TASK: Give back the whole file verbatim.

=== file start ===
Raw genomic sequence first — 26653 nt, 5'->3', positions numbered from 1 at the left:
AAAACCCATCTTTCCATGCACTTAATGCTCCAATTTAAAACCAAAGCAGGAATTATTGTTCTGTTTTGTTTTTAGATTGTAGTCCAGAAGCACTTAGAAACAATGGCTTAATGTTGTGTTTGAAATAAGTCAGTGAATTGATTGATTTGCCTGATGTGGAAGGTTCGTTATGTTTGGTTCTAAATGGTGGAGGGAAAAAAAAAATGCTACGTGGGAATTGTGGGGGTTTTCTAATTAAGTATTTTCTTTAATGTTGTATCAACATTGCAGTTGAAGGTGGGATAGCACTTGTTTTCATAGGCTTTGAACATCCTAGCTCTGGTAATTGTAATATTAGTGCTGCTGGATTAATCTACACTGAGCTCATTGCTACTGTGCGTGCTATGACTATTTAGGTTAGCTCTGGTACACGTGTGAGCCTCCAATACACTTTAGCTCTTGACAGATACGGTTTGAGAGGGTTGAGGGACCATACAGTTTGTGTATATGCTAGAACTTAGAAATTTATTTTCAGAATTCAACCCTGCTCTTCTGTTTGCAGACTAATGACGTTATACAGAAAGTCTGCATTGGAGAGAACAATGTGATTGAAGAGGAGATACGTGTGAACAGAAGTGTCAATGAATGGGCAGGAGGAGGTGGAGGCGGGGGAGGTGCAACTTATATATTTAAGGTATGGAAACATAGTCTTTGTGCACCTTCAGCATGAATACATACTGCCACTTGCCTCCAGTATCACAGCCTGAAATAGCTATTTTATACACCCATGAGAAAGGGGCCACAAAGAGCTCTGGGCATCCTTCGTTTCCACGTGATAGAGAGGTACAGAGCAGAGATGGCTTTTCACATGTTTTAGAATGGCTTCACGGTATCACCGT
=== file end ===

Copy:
Raw genomic sequence first — 26653 nt, 5'->3', positions numbered from 1 at the left:
AAAACCCATCTTTCCATGCACTTAATGCTCCAATTTAAAACCAAAGCAGGAATTATTGTTCTGTTTTGTTTTTAGATTGTAGTCCAGAAGCACTTAGAAACAATGGCTTAATGTTGTGTTTGAAATAAGTCAGTGAATTGATTGATTTGCCTGATGTGGAAGGTTCGTTATGTTTGGTTCTAAATGGTGGAGGGAAAAAAAAAATGCTACGTGGGAATTGTGGGGGTTTTCTAATTAAGTATTTTCTTTAATGTTGTATCAACATTGCAGTTGAAGGTGGGATAGCACTTGTTTTCATAGGCTTTGAACATCCTAGCTCTGGTAATTGTAATATTAGTGCTGCTGGATTAATCTACACTGAGCTCATTGCTACTGTGCGTGCTATGACTATTTAGGTTAGCTCTGGTACACGTGTGAGCCTCCAATACACTTTAGCTCTTGACAGATACGGTTTGAGAGGGTTGAGGGACCATACAGTTTGTGTATATGCTAGAACTTAGAAATTTATTTTCAGAATTCAACCCTGCTCTTCTGTTTGCAGACTAATGACGTTATACAGAAAGTCTGCATTGGAGAGAACAATGTGATTGAAGAGGAGATACGTGTGAACAGAAGTGTCAATGAATGGGCAGGAGGAGGTGGAGGCGGGGGAGGTGCAACTTATATATTTAAGGTATGGAAACATAGTCTTTGTGCACCTTCAGCATGAATACATACTGCCACTTGCCTCCAGTATCACAGCCTGAAATAGCTATTTTATACACCCATGAGAAAGGGGCCACAAAGAGCTCTGGGCATCCTTCGTTTCCACGTGATAGAGAGGTACAGAGCAGAGATGGCTTTTCACATGTTTTAGAATGGCTTCACGGTATCACCGT